Changing the unjust and unworkable legal framework applied to Native tribes is the core of our work in the United States. Indian and Alaska Native nations live under a system of federal law that is unconstitutional, obsolete, and so deeply flawed that it makes it all but impossible for Native nations to improve their economic and social conditions.
Clarifying and improving current federal Indian law is absolutely necessary for Indian nations to gain meaningful control of their lands and improve their economic and social well-being. Tribes could solve their own problems if they had a genuine opportunity and if the law applied to them were reasonably fair and consistent with the Constitution.
The United Nations Declaration on the Rights of Indigenous Peoples, which we helped to win, has encouraged many Indian nations to seek long-needed changes using the Declaration as an agenda for change.
We are eager to find ways to examine and document the connection between the legal impediments to tribes’ sovereignty and development and the persistent poverty in Indian communities to strengthen our arguments on the need for changing federal Indian law.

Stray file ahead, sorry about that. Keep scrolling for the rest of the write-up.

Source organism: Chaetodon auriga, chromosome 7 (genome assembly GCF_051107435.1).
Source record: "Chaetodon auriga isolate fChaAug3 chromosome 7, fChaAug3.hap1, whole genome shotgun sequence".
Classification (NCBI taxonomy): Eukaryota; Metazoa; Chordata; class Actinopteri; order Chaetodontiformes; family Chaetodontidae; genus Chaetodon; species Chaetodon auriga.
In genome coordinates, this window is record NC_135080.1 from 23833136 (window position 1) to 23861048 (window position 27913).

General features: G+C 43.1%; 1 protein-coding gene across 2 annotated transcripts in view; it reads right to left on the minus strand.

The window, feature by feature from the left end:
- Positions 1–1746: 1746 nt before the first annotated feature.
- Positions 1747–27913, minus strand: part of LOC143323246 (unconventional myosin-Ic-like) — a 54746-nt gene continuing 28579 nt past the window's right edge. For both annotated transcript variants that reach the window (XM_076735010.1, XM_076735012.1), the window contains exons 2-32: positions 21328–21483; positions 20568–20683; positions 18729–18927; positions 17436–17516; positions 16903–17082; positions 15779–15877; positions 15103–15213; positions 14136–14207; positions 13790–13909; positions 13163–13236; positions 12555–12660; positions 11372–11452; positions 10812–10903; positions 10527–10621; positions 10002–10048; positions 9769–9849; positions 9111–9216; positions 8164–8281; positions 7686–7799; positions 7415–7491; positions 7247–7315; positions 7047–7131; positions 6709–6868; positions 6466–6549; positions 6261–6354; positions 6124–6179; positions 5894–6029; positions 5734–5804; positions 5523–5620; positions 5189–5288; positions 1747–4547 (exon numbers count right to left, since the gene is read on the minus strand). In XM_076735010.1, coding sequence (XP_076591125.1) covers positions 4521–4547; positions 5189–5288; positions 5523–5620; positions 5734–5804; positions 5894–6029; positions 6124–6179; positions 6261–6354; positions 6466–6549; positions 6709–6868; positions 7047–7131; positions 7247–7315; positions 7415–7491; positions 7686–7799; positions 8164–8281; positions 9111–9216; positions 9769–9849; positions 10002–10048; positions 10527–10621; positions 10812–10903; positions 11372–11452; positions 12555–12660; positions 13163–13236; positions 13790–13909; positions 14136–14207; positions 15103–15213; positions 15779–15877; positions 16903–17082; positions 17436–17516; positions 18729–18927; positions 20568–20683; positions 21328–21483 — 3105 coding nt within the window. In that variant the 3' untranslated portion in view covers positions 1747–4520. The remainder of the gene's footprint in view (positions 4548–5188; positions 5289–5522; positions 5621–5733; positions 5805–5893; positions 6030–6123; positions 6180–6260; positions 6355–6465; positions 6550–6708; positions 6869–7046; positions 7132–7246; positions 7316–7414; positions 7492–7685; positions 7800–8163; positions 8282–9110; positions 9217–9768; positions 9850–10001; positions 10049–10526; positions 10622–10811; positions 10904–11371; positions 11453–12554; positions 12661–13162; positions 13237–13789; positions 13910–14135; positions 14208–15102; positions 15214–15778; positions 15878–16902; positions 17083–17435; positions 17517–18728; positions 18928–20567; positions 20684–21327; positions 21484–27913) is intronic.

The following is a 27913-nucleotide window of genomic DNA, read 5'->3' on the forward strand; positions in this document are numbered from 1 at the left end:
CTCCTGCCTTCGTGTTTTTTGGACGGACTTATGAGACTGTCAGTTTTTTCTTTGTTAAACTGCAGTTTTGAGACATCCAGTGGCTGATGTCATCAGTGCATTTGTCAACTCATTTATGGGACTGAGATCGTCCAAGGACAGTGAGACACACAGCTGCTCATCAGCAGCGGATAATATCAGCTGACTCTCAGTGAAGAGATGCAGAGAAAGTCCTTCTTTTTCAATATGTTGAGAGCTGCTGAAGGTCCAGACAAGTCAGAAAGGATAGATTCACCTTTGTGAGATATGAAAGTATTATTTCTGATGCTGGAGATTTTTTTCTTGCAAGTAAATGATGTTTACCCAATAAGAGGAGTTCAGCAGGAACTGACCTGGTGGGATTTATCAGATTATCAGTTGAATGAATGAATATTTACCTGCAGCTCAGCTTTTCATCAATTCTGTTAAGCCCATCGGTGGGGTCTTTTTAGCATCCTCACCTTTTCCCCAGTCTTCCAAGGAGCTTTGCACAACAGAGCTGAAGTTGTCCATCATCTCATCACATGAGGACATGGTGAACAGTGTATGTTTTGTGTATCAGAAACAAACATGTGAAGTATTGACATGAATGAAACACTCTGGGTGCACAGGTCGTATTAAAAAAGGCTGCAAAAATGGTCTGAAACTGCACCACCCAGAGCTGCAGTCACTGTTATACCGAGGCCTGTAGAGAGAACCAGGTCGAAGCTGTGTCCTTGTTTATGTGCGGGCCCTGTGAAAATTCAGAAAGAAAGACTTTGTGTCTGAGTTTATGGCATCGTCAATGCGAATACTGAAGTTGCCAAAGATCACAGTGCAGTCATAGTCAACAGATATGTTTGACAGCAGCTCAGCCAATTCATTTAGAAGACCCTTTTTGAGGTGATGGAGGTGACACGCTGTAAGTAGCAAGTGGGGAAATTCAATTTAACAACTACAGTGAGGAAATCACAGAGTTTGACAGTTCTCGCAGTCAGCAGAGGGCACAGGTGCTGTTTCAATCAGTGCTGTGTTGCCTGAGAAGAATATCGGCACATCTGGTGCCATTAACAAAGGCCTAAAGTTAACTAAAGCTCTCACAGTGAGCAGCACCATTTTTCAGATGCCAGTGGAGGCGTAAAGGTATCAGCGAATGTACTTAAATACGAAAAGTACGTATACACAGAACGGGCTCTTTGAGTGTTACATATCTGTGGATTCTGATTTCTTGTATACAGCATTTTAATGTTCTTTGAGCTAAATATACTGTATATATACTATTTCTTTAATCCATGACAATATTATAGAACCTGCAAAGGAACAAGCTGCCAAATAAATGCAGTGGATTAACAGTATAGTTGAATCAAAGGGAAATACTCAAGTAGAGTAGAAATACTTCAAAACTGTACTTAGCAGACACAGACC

Native Land Law
Our ground-breaking book, Native Land Law: General Principles of Law Relating to Native Lands and Resources, identifies the major failures of federal Indian law and sets forth 17 general principles of law that would clarify or remedy these failures. The book describes the major elements of law that would make up a new framework of law that is consistent with the United States Constitution and the UN Declaration on the Rights of Indigenous Peoples. The book provides a blueprint for possible legal reforms as well as the scholarly analysis and legal justification for these changes.
The Timbisha Shoshone Tribe, based in Death Valley California, is among those Indian nations enduring an especially long and nasty fight in its dealings with the United States and Bureau of Indian Affairs (BIA) – a 165-year long battle.
For more than a generation, we have carried on a suit to help the Mohawks recover ownership of thier lands. We are doing it both to benefit the Mohawk Nation to demand that laws benefitting Indians be enforced by the courts and that the courts accord Indian nations equality before the law.